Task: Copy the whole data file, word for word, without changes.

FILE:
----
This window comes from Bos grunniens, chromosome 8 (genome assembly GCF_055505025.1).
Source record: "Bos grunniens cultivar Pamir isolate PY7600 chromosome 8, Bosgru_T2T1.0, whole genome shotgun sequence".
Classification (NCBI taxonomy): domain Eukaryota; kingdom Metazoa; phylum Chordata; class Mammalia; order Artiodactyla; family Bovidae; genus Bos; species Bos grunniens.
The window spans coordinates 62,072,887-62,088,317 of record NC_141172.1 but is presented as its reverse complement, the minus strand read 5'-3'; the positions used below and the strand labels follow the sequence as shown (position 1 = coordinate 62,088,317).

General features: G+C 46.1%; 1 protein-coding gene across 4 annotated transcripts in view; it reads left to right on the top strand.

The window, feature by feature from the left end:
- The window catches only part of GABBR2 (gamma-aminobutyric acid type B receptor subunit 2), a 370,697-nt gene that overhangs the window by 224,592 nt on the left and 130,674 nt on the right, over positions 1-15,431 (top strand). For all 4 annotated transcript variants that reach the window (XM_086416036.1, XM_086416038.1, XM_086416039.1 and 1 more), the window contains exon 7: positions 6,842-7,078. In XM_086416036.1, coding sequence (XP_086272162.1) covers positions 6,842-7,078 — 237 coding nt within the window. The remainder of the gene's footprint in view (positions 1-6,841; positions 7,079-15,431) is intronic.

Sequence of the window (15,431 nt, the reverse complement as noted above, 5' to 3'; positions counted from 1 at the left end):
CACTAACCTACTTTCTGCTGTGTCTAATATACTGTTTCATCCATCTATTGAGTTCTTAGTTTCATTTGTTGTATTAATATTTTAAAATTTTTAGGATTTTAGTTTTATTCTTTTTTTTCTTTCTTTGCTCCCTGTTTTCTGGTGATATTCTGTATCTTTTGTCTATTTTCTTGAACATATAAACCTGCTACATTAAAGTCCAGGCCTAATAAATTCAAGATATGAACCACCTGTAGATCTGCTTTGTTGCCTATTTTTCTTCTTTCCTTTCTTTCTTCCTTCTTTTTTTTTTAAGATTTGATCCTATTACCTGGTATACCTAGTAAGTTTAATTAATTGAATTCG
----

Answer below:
This window comes from Bos grunniens, chromosome 8 (genome assembly GCF_055505025.1).
Source record: "Bos grunniens cultivar Pamir isolate PY7600 chromosome 8, Bosgru_T2T1.0, whole genome shotgun sequence".
Classification (NCBI taxonomy): domain Eukaryota; kingdom Metazoa; phylum Chordata; class Mammalia; order Artiodactyla; family Bovidae; genus Bos; species Bos grunniens.
The window spans coordinates 62,072,887-62,088,317 of record NC_141172.1 but is presented as its reverse complement, the minus strand read 5'-3'; the positions used below and the strand labels follow the sequence as shown (position 1 = coordinate 62,088,317).

General features: G+C 46.1%; 1 protein-coding gene across 4 annotated transcripts in view; it reads left to right on the top strand.

The window, feature by feature from the left end:
- The window catches only part of GABBR2 (gamma-aminobutyric acid type B receptor subunit 2), a 370,697-nt gene that overhangs the window by 224,592 nt on the left and 130,674 nt on the right, over positions 1-15,431 (top strand). For all 4 annotated transcript variants that reach the window (XM_086416036.1, XM_086416038.1, XM_086416039.1 and 1 more), the window contains exon 7: positions 6,842-7,078. In XM_086416036.1, coding sequence (XP_086272162.1) covers positions 6,842-7,078 — 237 coding nt within the window. The remainder of the gene's footprint in view (positions 1-6,841; positions 7,079-15,431) is intronic.

Sequence of the window (15,431 nt, the reverse complement as noted above, 5' to 3'; positions counted from 1 at the left end):
CACTAACCTACTTTCTGCTGTGTCTAATATACTGTTTCATCCATCTATTGAGTTCTTAGTTTCATTTGTTGTATTAATATTTTAAAATTTTTAGGATTTTAGTTTTATTCTTTTTTTTCTTTCTTTGCTCCCTGTTTTCTGGTGATATTCTGTATCTTTTGTCTATTTTCTTGAACATATAAACCTGCTACATTAAAGTCCAGGCCTAATAAATTCAAGATATGAACCACCTGTAGATCTGCTTTGTTGCCTATTTTTCTTCTTTCCTTTCTTTCTTCCTTCTTTTTTTTTTAAGATTTGATCCTATTACCTGGTATACCTAGTAAGTTTAATTAATTGAATTCG